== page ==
Best Proximate Value

My Oxford English Dictionary describes proximate as meaning,

Closely neighbouring, immediately adjacent, next, nearest (in space, serial order, quality, etc.); close, intimate

In this article, a proximate value will mean a value p which we shall use as a stand-in for an unknown value x.  The unknown variable x is known to have the property that

a \leq x \leq b

Choosing some value p as a proximate value for x entails incurring an absolute error of p-x and a relative error 0f \displaystyle\frac{p-x}{x}.  If we intend to choose a proximate value that minimizes absolute error, we are solving

\displaystyle\min_p\left(\max_x\left|p-x \right| \right).

If we are intending to minimize relative error, we are solving

\displaystyle \min_p\left(\max_x\frac{\left|p-x \right| }{x}\right)

That is to say, we are looking for the proximate value that minimizes the damage of being given the worst possible value of x for that proximate value.  The solution to the first problem is the arithmetic mean of the end points of the interval,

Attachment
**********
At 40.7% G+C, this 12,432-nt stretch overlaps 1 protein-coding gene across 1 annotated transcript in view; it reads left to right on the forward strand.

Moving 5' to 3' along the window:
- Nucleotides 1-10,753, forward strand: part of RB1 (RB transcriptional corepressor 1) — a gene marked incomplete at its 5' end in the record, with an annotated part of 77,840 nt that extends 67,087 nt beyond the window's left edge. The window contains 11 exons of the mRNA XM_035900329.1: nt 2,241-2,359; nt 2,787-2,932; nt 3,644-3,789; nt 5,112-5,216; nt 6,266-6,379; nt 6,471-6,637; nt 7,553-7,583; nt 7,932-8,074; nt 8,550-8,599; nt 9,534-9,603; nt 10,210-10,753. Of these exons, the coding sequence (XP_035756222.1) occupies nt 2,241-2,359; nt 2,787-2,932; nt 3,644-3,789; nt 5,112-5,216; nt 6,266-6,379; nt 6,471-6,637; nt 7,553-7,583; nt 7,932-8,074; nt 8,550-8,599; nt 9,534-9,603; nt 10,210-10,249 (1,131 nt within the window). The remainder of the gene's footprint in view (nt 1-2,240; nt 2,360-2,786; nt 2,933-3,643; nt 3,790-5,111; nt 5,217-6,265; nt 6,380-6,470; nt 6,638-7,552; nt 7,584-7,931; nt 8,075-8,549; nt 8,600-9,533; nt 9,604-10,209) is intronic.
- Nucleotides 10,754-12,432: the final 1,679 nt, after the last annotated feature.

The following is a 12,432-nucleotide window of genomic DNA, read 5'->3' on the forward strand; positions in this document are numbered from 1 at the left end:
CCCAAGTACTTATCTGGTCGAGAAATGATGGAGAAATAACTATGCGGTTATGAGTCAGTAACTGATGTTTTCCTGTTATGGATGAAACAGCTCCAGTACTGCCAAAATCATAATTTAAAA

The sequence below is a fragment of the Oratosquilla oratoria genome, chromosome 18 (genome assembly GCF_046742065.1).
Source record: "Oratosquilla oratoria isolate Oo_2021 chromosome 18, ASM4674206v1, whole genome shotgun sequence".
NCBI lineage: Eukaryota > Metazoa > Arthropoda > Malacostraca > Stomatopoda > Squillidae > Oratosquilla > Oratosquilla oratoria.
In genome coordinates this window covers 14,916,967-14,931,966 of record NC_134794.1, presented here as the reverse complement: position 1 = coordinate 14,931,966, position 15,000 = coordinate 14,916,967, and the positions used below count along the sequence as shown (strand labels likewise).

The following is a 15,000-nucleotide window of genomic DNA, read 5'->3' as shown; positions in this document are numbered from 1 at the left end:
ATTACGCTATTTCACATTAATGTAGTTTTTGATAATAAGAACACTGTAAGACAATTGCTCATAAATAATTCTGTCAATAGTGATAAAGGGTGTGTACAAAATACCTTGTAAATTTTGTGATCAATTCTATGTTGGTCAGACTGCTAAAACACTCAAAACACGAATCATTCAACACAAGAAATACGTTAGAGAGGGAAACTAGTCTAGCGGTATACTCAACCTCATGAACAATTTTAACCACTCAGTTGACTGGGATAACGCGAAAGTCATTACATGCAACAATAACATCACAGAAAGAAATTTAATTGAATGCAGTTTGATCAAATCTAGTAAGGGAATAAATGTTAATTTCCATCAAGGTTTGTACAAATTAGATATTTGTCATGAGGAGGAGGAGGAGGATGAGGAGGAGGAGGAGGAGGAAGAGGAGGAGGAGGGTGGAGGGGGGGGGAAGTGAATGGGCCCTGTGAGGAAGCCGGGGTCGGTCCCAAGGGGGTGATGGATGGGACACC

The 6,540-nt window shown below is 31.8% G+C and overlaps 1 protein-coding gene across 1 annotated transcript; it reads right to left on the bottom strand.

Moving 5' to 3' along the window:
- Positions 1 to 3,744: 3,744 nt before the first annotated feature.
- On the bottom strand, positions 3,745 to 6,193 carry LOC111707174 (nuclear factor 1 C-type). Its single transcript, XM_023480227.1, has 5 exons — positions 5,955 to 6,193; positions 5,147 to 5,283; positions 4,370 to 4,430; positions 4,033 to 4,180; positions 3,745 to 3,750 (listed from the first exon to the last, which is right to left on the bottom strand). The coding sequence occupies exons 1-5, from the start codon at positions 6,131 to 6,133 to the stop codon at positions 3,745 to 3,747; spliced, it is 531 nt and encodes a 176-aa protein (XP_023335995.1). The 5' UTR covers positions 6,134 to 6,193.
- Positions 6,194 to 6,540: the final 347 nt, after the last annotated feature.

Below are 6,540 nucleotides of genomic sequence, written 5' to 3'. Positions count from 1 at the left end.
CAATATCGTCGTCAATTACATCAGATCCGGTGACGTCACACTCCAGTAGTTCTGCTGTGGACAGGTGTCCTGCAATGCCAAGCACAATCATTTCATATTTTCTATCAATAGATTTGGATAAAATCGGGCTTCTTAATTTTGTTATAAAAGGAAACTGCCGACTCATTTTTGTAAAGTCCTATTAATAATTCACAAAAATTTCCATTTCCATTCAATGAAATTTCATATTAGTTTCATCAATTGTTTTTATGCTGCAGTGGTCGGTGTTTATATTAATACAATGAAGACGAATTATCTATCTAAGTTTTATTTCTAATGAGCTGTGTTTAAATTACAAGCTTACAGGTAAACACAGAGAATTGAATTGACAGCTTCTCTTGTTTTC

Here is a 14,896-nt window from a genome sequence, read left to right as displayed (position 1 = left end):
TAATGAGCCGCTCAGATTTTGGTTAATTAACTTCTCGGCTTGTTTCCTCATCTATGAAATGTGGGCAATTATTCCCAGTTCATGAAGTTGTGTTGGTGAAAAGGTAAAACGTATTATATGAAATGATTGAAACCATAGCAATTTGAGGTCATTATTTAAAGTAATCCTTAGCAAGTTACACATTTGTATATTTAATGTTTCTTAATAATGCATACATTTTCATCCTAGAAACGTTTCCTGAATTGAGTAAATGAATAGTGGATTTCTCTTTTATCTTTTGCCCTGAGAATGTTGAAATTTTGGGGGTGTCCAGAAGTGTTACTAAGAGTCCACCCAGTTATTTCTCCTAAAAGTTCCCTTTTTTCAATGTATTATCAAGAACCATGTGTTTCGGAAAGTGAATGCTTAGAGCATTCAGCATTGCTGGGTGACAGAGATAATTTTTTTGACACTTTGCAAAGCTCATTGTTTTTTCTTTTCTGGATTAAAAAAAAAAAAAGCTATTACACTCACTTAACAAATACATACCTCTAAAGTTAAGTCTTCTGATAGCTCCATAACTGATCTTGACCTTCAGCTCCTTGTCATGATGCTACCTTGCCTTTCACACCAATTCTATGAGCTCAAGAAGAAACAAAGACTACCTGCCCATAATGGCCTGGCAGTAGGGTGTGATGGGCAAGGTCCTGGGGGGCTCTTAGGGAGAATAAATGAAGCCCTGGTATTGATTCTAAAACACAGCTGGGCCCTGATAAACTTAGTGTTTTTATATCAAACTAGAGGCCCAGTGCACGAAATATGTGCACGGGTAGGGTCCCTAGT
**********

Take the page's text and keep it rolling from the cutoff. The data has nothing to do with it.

and to the second is the harmonic mean of the end points,


This is of some practical relevance as I often notice that scientists choose the arithmetic mean by default when choosing a proximate value.  At least in cases where the relative error is of greatest concern, this may be an error.

I try to keep posts relatively short so I will go into the proofs in a second installment.

This article is based on a paper by George Pólya, On the Harmonic Mean of Two Numbers.

One response to “Best Proximate Value

  1. Pingback: Carnival of Mathematics #60 « ∑idiot's Blog

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